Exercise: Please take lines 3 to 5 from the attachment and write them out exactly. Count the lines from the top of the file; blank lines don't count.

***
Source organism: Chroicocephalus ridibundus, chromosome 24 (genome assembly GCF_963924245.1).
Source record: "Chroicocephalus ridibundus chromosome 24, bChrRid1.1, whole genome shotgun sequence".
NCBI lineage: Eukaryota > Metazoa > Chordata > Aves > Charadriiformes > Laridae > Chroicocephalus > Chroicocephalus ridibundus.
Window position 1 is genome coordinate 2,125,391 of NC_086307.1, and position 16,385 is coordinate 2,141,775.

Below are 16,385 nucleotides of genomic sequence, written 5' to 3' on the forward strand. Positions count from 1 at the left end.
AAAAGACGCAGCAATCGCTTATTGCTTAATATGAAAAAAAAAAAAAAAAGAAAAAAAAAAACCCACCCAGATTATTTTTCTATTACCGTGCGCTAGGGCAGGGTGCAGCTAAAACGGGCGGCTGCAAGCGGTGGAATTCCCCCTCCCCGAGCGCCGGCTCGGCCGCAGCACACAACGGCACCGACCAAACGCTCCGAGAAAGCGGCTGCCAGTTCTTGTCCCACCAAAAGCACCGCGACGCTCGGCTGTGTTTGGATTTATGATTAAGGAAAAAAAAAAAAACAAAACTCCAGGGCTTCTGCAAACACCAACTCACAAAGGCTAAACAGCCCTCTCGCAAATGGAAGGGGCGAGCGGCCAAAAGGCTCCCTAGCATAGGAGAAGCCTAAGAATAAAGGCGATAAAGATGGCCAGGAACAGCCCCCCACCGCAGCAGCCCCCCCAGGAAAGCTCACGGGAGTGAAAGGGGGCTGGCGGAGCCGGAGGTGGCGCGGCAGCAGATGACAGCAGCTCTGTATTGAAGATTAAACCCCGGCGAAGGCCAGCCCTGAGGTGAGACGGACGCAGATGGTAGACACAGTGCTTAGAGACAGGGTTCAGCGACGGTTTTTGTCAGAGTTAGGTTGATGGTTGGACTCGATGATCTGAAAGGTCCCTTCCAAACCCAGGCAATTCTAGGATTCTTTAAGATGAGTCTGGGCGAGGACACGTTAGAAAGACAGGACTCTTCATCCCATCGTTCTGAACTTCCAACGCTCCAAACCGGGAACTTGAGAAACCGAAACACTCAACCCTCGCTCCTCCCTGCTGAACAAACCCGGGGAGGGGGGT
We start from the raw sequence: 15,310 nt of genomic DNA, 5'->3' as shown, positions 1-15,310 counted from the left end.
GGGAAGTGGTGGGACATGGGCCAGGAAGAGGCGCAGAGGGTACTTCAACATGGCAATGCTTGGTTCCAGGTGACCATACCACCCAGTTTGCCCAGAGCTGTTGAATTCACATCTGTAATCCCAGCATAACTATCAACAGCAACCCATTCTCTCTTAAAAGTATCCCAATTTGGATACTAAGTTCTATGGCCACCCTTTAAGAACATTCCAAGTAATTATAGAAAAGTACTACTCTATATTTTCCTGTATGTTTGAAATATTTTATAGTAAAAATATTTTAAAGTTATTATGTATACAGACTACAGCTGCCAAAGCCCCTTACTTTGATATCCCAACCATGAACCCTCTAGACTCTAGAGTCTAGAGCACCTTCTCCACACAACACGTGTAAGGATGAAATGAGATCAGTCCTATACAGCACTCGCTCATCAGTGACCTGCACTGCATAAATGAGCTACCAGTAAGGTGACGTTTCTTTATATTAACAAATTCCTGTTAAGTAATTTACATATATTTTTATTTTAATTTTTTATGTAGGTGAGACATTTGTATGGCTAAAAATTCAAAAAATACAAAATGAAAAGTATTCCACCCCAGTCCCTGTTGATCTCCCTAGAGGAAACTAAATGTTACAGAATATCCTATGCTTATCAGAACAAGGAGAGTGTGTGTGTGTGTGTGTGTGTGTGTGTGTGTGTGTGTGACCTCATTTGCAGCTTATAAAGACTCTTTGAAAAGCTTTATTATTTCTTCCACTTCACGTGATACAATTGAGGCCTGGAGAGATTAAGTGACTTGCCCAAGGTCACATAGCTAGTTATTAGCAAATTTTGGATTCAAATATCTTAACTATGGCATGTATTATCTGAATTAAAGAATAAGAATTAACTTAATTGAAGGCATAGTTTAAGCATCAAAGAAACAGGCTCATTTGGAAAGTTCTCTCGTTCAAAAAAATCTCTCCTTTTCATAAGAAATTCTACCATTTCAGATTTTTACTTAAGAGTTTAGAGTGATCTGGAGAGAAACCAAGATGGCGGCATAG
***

NCBI lineage: Eukaryota > Metazoa > Chordata > Aves > Charadriiformes > Laridae > Chroicocephalus > Chroicocephalus ridibundus.
Window position 1 is genome coordinate 2,125,391 of NC_086307.1, and position 16,385 is coordinate 2,141,775.

Below are 16,385 nucleotides of genomic sequence, written 5' to 3' on the forward strand. Positions count from 1 at the left end.